Internet Payments

Secure & Reliable

Your data is encrypted and secure with us.
VeraSafe Security Seal

Lethbridge Herald Newspaper Archives

- Page 42

Join us for 7 days to view your results

Enter your details to get started

or Login

What will you discover?

  • 108,666,265 Obituaries
  • 86,129,063 Archives
  • Birth & Marriages
  • Arrests & legal notices
  • And so much more
Issue Date:
Pages Available: 56

Search All United States newspapers

Research your ancestors and family tree, historical events, famous people and so much more!

Browse U.S. Newspaper Archives

Select the state you are looking for from the map or the list below

OCR Text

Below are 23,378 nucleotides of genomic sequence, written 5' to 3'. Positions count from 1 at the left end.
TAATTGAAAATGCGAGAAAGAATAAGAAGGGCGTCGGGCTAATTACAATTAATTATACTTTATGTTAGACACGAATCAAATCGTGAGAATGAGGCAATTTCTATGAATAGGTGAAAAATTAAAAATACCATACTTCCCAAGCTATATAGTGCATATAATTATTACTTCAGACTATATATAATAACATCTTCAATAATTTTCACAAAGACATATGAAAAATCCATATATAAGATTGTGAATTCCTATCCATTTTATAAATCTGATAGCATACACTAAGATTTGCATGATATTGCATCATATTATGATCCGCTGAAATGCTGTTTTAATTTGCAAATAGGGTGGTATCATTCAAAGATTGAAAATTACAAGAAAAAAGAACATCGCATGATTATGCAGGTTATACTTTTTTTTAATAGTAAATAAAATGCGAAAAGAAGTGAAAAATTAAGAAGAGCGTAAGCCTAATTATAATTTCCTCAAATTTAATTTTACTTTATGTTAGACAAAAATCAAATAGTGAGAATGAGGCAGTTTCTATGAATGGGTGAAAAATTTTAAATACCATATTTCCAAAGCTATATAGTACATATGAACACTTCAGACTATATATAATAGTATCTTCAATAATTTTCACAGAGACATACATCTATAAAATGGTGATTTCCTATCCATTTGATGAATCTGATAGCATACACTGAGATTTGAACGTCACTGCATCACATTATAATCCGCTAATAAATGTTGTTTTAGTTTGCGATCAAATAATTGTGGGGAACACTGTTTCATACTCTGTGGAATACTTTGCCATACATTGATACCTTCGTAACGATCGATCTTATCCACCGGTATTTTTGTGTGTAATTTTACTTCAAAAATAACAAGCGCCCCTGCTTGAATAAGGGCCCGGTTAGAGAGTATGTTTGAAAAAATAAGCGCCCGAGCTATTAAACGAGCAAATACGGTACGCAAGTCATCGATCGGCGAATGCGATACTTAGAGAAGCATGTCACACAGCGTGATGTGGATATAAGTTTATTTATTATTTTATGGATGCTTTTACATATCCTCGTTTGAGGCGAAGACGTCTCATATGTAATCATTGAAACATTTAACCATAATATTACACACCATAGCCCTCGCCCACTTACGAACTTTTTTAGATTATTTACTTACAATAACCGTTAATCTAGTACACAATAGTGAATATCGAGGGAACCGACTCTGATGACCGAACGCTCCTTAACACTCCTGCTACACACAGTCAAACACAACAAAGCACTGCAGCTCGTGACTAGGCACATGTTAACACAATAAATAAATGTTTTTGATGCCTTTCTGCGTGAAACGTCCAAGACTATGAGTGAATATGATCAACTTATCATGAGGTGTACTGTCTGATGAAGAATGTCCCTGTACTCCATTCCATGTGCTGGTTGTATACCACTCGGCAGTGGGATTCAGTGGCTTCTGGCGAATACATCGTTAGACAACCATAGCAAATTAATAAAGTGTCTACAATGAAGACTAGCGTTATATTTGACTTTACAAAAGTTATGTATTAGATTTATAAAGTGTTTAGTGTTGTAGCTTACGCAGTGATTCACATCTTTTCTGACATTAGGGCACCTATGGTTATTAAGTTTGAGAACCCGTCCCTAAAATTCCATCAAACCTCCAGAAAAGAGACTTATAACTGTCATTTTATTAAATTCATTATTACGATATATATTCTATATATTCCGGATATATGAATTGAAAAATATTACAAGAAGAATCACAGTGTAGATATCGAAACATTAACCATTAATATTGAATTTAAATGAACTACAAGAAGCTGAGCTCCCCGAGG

Lethbridge Herald, The (Newspaper) - February 13, 1974, Lethbridge, Alberta 42 THE LETHBRIDGE HERALD Wednesday, February Alberta lumber industry sags EDMONTON (CP) Alberta's stud lumber industry, which accounted for one-third of the province's record lumber production last year, is sagging and one producer is thinking of quitting. The studs, custom-cut two by fours from seven to eight feet in length, are sold mainly in the United States for use in homes. Housing starts are declining and higher mortgage rates are discouraging prospective home buyers. Alberta producers were getting as much as a thousand board feet last summer. But prices this year have fallen to a thousand board feet, generally considered by industry spokesmen to be the break-even point. Buchanan Lumber Co. in High Prairie, 170 miles northwest of Edmonton, is considering closing because of low prices. But owner Gordon Buchanan says he is afraid that if the firm closes, the loss of skilled staff might cripple a move to resume production at a later date. And he is concerned about the effect it would have on the town's economy. Mr. Buchanan places part of the blame for the decline in prices on federal government industrial grant policies. He says department of regional economic expansion grants have enabled pulp nulls in British Columbia, Ontario and Quebec to add stud mill equipment to their mill operations. These studs are penetrating markets formerly dominated by Alberta producers whose shipping costs are higher. African Lifeline Liz Primeau reports on how millions of dollars of food and supplies were airlifted from Canada to the drought stricken plains of West Africa. In Weekend Magazine this Saturday. The Uthbridge Herald Health branch proposes changes No more watery juices By JEFF CARRUTHERS Herald Ottawa Bureau OTTAWA In a few months, it will be much more difficult for companies to get away with selling watered- down, ready-to-drink orange juice or grapefuit juice products in Canada. The federal health protection branch this week has proposed several changes under the food and drug regulations, to improve the legal standard for the two breakfast juice products. Three of the changes are specifically designed to make it easier for the health depart- ment to determine quickly and easily whether a manufacturer has added too much water in reconstituted orange and grapefruit juice products. (They cover the ready-to-drink variety of juices, not the kind you buy frozen in the store and add your own water to later, at home The changes set legal min- imum levels of three naturally occuring con- stituents of the two juices that must be found in any orange juice or grapefruit juice offered for sale in Canada. For the technically-minded, the standard for grapefruit juice will now require that the juice contain a minimum of 1.15 millequivalents of "free atnino acids" building blocks of protein per 100 millilitres of the juice; a minimum of 70 milligrams of potassium per 100 millilitres of juice; and enough total polyphenolics, a chemical not normally found in other kinds of breakfast juices to have a light absorbance value of not less than 0.310. The minimums for the same three constituents of orange juice are slightly higher. What this all means, accord- ing to Doug Chapman of the health protection branch, is that orange and grapefruit juice makers will have to go to greater lengths to try and fool federal inspectors about diluted juice products. Dr. Chapman, director of the food advisory bureau, explained yesterday that at present federal inspectors have only two quick ways of determining whether a orange or juice product has been watered down. The inspectors can visit the plant time-con- suming and not always fool- proof approach. Or they can measure the cit- ric acid content of the iuice. to see if the juice is acid enough to indicate that the same amount of water has been re- added to the product as was contained in the original fres- hly squeezed juices. Dr. Chapman pointed out that an unethical juice manufacturer could and sometimes does add citric acid to watered-down products, to fool inspectors. Under the new proposed regulations, expected to come into law in a few months, juice manufacturers would have to find a way to artificially increase the content of such natural constituents as amino acids, potassium and polyphenolics chemicals that Dr. Chapman said are not likely to be found in a local drugstore like citric acid. "They'll have to go to much greater lengths if they want to excape detection in Dr Chapman said Gas find MOSCOW (AP) Radio Moscow says geological surveys confirm that two West Siberian fields contain more than five trillion cubic metres of natural gas. Radio Moscow reported the fields were in the Yamburgskoye and Zapollyarnoye districts near the Arctic Circle. Plans to develop the fields were not disclosed. Automation This battery-operated mannequin stands along- side a Montreal autoroute, thereby saving the pro- vincial roads department from paying wages to a human performing the same flag-waving function. Other such dummies will line autoroutes in the future as a life-saving, cost-reducing measure. Co-op housing movement grows OTTAWA (CP) Success and increasing government support are building the co- operative housing movement MEN'S UNDERWEAR CLEARANCE Men's Thermal Underwear i. U Lit t 111.11 li.iUlH.LH.ll-l. LI muni. i I'li III LI ILllLtL 111111 LULL I J.LI- 1. Ill till let LliLLlLl. LlLlllL LLCCLIL (.ILL (.Itl LLLttltt L 1 11.1.1 M. ULtH.ll LU-LL.I.LI JlULltll LLLLLILL ULtLLH -LLLL.LI ItLllLL LI llilU.1 (.1.14.111 LUllt HC.CIC (.111 into a "third force" in the housing field This interest in a relatively new hybrid, the "continuing springs from successful ventures in the last eight years and recent gov- ernment programs promoting co-op housing Continuing co-operatives, which combine elements of renting and private own- ership, have so far taken a much smaller portion of the housing market than the long- established private and public housing sectors. But the movement is growing and supporters say it eliminates many of the social problems linked with public housing and renting. The federal government last summer launched new hous- ing programs to aid co-oper- atives and is publicizing them through Central Mortgage and Housing Corp. British Colum- bia and some cities are help- ing through cheap land rental. The new programs offer poor people a share in owning their own accommodation. They also give moderate-in- come families with little hope of buying their own homes a satisfactory alternative. 40 per cent of Cana- dians now live in rented hous- ing. NEW IN CANADA Continuing co-ops have op- erated in Sweden for 50 years and have a long history in other European countries but the first one in Canada was not fully developed until Willow Park project in Winnipeg. Unlike building co-oper- atives, continuing co-ops re- tain ownership of housing units. Building co-ops, active in Canada for 40 years, turn over units to individual own- ers after they nave been put up.- Residents in a continuing co-operative project are members of the organization that owns the units. They set their rents and manage the project. "It is as difficult as de- mocracy said Dr. Alex Laidlaw, Central Mortgage and Housing Corp. senior, ad- viser for co-operative housing. "We never say, and nobody should say, that co-operatives are automatically the solution to housing problems They are never any better than the people that run them." But there have been enough successes to start a snowball of interest rolling. While the number of housing co-ops can still be counted on two hands, informed sources expect 10 new ones to be launched this year. RENTS REASONABLE Andre Gratton, a resident of Ottawa's new Pare Beausoleil project, suggests that security and low rents are among the main attractions. Ten years married and father of four, he rented accommodation on busy St. Patrick Street here before joining the co-op he now heads as chairman of the board of directors. "It's so he said of the 56-unit co-op project lo- cated a few blocks away from St Patrick Street. He rents a four-bedroom townhouse with a spacious back yard for monthly, well below normal market rates He also in- vested to become a mem- ber of the co-op but would get this money back if he left. There are drawbacks. "You have to forget selling your house and making a Mr. Gratton said. "But the extra money I would pay for my own home I have in my hands for myself and my family." MANAGED BY TENANTS There is long-term security as well. Rents rise only to take account of things like growing maintenance costs and taxes. Over the long term rents fall farther and farther below market rates. There is freedom to deco- rate the interior as residents please. People manage their projects themselves: they don't have to depend on apartment owners. This al- lows co-ops to organize their own facilities such as day- care centres and even bars. Day-care centres in a Van- couver co-op, De Cosmos Vil- lage, have allowed single-par-, ent families greater freedom. Mothers who would have had to live on welfare to care for their children are able to work. A group that may benefit most from co-op housing is public housing tenants or those living in sub-standard accommodation. MAKE UP 10 PER CENT De Cosmos Village has. set aside 10 per cent of its units for residents who would nor- mally live in public housing. They are scattered throughout t'-e project and some receive government financial aid Glenn Haddrell, executive secretary of the Co-operative Housing Foundation, said he asked the De Cosmos board of directors how the public hous- ing tenants were fitting in. "Their reply was that they didn't know who they he said. Now an Edmonton group plans to reserve one- third of its development for persons on public-housing waiting lists. Dr Laidlaw said he expects a growing movement to co-op housing if rents rise sharply in the next two years as some experts predict Urban Affairs Minister Ron Basford said he hopes other provinces will follow British Columbia's lead in leasing land at low interest rates to co-op groups. The high cost of land in provinces like Ontario was an obstacle. He said co-op organizations may be wise to buy existing housing before plunging into new construction. They could learn the ropes more easily Mr. Basford and Dr. Laid- law both said co-op housing will not grab a large portion of the housing market over- night. "It's a movement that's very much in its Dr. Laidlaw said. "We have to walk before we run." Men's Short Stem Shirt Made of 65% Fortel and 35% Cotton. Medium Weight Size Regular 34-40 only. Chest. Colors: green and navy. Mtffs Ankls-Lsngth Drawws Lightweight Thermal made of 100% Cotton. Exclusive of Findings, these drawers are machine washable. White and gold. Sizes S.M.L. Ankto-Lsngth Drnvsrs Made of 65% fortrel and 35% Cotton, these Thermal drawers are shrlnk-proo? with a custom fit Regular only. Navy At Simpsons-Seers you oet the finest Store Hours: Open daily from to p.m Thursday and Friday 9.30 a.m. to p.m. Contra Vfflaqe Matt. Telephone 328-9231 Waldheim, the traveller, is off again this week UNITED NATIONS, N.Y. (AP) Kurt Waldheim, an in- domitable traveller in the line of duty, is off again this week on a tour of 13 West African countries. The 18-day jaunt will bring to 63 the number of countries the United Nations secretary- general will have visited since he began his five-year term in January. 1972 In two terms, U Thant, his predecessor, visited 29. Waldheim says he hears of criticism from some people who ask whether it's "really necessary to go on all these trips." Listing the physical strain, the sadden changes in climates and altitudes, the grind of protocol, Waldheim says (he trips are essential of enormous benefit to the United Nations "No report, even if it is the best report, can replace the personal impression In two years, Waldheim's travels have taken him. among other places, to Ottawa. Moscow and Peking. India and Pakistan, various African and Latin American countries. If he has slighted KURT WAI OHRM Europe, no one will take offence, he says, because he's Austrian and himself a Eu- ropean. Waldheim's Middle East tour last September was 3 source of potential embarrassment. War broke oat only a month after he said he found everywhere a desire for peace He acknowledges he was not aware that war was that close, but he says he warned the situation was dan- gerous On (lie current tour, starting Thursday in Mauritania. Waldheim will visit a number of countries devastated by the subSahara drought and famine, one of the worst of this century. "We're working out a long- range a very big Waldheim said Waldheim has been invited by practically all of the 135 members of the United ;